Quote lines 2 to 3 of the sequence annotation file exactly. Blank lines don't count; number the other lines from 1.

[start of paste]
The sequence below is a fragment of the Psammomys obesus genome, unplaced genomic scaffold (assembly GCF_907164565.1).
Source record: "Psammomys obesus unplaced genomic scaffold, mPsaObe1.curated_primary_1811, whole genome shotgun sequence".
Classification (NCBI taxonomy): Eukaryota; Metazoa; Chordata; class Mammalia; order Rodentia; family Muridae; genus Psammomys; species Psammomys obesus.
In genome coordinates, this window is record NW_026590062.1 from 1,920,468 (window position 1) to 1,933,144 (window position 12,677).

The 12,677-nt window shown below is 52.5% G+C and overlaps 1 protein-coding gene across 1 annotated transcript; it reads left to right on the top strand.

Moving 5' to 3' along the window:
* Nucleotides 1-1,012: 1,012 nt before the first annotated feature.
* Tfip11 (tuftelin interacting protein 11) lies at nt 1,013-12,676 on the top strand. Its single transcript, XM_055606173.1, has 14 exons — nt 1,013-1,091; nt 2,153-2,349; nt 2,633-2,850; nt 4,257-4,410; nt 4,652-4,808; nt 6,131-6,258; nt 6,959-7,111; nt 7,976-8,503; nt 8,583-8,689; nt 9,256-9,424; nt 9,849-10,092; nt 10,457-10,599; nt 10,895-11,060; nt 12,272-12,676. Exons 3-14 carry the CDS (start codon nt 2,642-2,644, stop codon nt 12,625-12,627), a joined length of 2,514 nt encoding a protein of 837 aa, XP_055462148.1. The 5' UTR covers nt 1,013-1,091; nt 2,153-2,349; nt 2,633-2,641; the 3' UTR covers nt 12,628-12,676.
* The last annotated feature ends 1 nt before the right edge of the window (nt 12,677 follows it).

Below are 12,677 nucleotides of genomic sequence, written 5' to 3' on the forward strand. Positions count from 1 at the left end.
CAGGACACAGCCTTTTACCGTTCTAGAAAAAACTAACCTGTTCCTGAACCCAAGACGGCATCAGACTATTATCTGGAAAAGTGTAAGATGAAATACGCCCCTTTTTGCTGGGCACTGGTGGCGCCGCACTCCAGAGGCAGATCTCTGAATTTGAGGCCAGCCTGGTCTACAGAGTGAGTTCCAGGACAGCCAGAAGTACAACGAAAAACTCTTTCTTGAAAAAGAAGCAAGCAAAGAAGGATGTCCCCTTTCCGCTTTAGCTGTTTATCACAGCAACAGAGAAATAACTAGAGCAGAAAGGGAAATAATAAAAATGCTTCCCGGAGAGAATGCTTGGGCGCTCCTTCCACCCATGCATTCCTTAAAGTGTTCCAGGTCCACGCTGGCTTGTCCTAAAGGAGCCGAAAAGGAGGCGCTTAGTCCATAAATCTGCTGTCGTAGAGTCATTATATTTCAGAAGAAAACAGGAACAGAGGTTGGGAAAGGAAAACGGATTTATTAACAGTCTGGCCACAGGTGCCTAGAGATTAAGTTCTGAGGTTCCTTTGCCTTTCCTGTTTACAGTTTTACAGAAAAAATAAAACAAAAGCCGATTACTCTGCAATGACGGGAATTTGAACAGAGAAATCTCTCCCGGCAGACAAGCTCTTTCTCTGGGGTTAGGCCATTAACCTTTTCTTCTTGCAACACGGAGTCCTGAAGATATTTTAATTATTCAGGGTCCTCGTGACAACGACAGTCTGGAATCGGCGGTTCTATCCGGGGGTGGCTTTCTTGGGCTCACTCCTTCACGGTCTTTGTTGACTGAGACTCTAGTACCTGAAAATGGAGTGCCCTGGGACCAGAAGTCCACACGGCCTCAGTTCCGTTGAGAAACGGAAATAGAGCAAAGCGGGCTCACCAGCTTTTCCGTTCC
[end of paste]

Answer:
Source record: "Psammomys obesus unplaced genomic scaffold, mPsaObe1.curated_primary_1811, whole genome shotgun sequence".
Classification (NCBI taxonomy): Eukaryota; Metazoa; Chordata; class Mammalia; order Rodentia; family Muridae; genus Psammomys; species Psammomys obesus.